Alkanna tinctoria

Alkanna tinctoria

The alkanet (Alkanna tinctoria L. Tausch) is a herbaceous species belonging to the Boraginaceae family.

Systematics –
From the systematic point of view it belongs to the Eukaryota Domain, United Plantae, Magnoliophyta Division, Magnoliopsida Class, Lamiales Order, Boraginaceae Family and therefore to the Genus Alkanna and to the A. tinctoria Species.
The terms are synonymous:
– Alkanna bracteolata Greuter, nom. November .;
– Alkanna lehmannii (Tineo) A. DC .;
– Alkanna matthioli Tausch, nom. November .;
– Alkanna tinctoria subsp. lehmannii (Tineo) Nyman;
– Alkanna tuberculata (Forssk.) Meikle [not Greuter 1972];
– Alkanna tuberculata Greuter, nom. November .;
– Alkanna tuberculata Greuter, nom. November .;
– Anchusa bracteolata Viv .;
– Anchusa tuberculata Forssk .;
– Buglossum tinctorium (L.) Lam .;
– Lithospermum lehmannii Tineo;
– Lithospermum tinctorium L .;
– Lycopsis cyrenaica Spreng., Nom. illeg ..

Etymology –
The term Alkanna derives from the late Latin to cannetta, through the Arabic al-kanne root, because it was used by Arab pharmacists; for Gledhill and Sue C. Eland it would derive instead from the Arabic al-henna.
The specific epithet tinctoria comes from tíngo dye: used to dye fabrics.

Geographical Distribution and Habitat –
Alkanna tinctoria is a Mediterranean species in the strict sense with diffusion in the Mediterranean area of ​​Olivo.
Its habitat is represented by dry and sandy uncultivated, even on poor, but well-drained soils of the Mediterranean region from 0 to 800 m.

Description –
The alkanet is a perennial herbaceous species, which reaches an average height of about 50 cm, totally covered with long bristly bristly white hair, not glandular, with prostrate or ascending and woody stems at the base.
The basal leaves have an indistinct petiole from strictly linear-lanceolate to lanceolate; the upper ones, decurrent on the stem, are small, alternate, sessile, with a corded base and a rounded apex.
The terminal inflorescence is presented in dense tops of scorpio, which to the fructification lengthen, provided with narrow triangular bracts of (3-4 x 10-12 mm), chalice divided almost to the base in 5 linear lacinias, about 6 mm long, corolla of an intense blue color, glabrous on the outside, which presents a 6-7 mm tube with a 5-lobed rounded edge.
The stamens and the pistils are hidden in the tube.
The anthesis is between March and May.
The fruits are mericarps of about 2 mm, with an irregularly tuberculate-reticulated surface.

Cultivation –
Alkanet was traditionally cultivated in central and southern Europe as a natural coloring agent for wood or medicines.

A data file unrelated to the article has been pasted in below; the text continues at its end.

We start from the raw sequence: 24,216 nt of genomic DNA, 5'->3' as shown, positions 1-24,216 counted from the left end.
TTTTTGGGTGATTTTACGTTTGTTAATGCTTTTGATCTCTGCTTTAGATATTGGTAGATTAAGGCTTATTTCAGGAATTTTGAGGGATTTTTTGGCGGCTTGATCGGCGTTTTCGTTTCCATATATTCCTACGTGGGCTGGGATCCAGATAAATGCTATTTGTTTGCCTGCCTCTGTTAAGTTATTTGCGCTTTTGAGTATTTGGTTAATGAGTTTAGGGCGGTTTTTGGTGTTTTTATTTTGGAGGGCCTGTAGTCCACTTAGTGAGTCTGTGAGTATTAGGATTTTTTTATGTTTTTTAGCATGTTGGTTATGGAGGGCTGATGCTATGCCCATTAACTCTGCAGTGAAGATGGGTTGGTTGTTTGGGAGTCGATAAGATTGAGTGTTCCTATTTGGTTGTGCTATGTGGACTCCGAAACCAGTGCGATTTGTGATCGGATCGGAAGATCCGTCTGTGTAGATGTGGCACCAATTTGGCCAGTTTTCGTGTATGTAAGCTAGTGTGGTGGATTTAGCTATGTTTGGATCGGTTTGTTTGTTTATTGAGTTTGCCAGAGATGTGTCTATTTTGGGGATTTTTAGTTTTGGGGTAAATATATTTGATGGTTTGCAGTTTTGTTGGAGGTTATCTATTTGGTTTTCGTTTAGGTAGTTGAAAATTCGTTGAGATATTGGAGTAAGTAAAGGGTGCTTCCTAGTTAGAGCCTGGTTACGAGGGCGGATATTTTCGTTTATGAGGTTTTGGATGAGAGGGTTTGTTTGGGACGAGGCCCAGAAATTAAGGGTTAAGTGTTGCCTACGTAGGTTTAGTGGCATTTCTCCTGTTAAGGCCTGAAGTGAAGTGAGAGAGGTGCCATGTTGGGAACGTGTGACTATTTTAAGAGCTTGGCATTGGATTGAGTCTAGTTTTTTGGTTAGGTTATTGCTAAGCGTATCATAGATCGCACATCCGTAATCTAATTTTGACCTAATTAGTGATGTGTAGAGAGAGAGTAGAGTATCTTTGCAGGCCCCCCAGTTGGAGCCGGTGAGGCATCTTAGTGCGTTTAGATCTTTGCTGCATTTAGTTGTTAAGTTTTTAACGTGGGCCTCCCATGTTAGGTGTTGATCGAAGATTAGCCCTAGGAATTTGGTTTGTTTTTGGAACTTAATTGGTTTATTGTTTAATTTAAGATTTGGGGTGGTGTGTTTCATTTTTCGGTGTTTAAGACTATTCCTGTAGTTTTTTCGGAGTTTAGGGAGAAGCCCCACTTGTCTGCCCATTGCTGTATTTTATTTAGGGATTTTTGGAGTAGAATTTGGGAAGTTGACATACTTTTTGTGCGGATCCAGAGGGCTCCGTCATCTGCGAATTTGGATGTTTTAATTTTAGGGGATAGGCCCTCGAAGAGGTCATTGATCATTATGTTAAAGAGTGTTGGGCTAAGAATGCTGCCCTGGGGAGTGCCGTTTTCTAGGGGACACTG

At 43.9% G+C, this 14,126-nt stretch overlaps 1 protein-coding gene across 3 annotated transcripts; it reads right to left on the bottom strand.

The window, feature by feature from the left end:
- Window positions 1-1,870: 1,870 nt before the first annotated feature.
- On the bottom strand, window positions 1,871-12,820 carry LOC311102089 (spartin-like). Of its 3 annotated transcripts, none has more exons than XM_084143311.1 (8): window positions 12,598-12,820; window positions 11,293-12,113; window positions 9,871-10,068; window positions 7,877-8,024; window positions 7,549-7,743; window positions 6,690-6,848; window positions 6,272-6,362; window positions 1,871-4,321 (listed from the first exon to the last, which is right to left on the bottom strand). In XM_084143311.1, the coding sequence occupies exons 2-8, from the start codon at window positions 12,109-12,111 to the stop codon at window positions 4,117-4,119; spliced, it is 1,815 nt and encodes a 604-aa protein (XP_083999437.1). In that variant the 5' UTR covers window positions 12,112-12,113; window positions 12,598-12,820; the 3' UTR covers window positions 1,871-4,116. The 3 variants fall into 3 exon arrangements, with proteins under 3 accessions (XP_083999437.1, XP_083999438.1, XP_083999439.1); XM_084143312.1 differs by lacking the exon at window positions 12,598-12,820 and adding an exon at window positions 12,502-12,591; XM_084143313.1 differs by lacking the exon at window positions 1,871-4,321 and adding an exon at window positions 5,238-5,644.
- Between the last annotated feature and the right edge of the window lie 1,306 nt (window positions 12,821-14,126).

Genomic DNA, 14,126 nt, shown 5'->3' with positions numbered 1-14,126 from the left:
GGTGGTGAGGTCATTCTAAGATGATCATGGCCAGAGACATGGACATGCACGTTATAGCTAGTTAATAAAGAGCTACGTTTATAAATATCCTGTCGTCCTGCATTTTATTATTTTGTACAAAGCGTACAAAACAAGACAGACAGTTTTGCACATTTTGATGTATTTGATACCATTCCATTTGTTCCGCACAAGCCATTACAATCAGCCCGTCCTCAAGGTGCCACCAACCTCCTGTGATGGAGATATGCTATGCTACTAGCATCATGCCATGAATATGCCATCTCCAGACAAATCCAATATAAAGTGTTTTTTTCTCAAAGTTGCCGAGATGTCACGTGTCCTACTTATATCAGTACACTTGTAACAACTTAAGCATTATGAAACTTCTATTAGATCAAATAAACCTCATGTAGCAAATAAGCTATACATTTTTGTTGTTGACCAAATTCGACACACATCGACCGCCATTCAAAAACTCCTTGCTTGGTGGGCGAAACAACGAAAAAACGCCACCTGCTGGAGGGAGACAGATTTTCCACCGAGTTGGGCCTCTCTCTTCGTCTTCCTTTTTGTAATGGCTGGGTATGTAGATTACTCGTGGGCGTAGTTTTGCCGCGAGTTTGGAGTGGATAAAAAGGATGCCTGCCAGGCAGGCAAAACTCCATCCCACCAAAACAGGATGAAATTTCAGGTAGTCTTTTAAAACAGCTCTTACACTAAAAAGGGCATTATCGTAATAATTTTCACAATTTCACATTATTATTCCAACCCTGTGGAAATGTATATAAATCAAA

It is widespread in the Mediterranean regions and prefers dry and arid places or uncultivated, loose and exposed soils in full sun; it does not require any kind of care and it grows everywhere. It lives quietly in soils with pH ranging from 5 to 8. It can be sown in the spring directly in the garden, in the vegetable garden or in large pots and without problems it spreads by itself so that if you have sown it a year, rest assured that the the following year it will appear by itself so that it has to be kept under control.

Uses and Traditions –
The dyeing properties of this plant, known since ancient times, are due to the presence in the stem and root of an alkaloid (alkannin), also called alcanna red, also used today in the food, pharmaceutical and cosmetic industry.
The plant contains, in addition to the alkannin or ancusina (a red dye), tannins, waxy substances and flavonoids.
It does not contain any toxicity and has no contraindications to normal therapeutic doses, except for a possible individual hypersensitivity.
The organs affected by Alcanna’s phytotherapeutic action are the intestine, the organs and tissues of various parts of the body, the immune system and skin tissue.
The alkanet is also a good antiseptic, cicatrizant and re-pitalizing, immunostimulant and immunomodulating, therefore it is indicated to treat abscesses, diarrhea, secondary immunodeficiency, immune insufficiency and autoimmune diseases, infections, inflammations and skin ulcers.
Alcannin, at low doses, has shown immunostimulating activity, but at high doses it appears to be immune suppressor.
Alcannin is a red dye also used for hair dyes.
The plant is particularly rich in polyphenols; in fact the Alcanna extract is used in cosmetics to compose skin and hair care products, hand and face creams and nourishing masks, but it is mainly used to color ointments, ointments, oils and soaps.

Preparation Mode –
For the preparation of the dye, the alkanet is dipped in almond or castor oil. The color obtained is a deep mahogany red.

Guido Bissanti

– Acta Plantarum – Flora of the Italian Regions.
– Wikipedia, the free encyclopedia.
– Treben M., 2000. Health from the Pharmacy of the Lord, Advice and experiences with medicinal herbs, Ennsthaler Editore
– Pignatti S., 1982. Flora of Italy, Edagricole, Bologna.
– Conti F., Abbate G., Alessandrini A., Blasi C. (edited by), 2005. An annotated checklist of the Italian vascular flora, Palombi Editore.

Attention: Pharmaceutical applications and food uses are indicated for informational purposes only, do not in any way represent a medical prescription; therefore no responsibility is assumed for their use for curative, aesthetic or food purposes.

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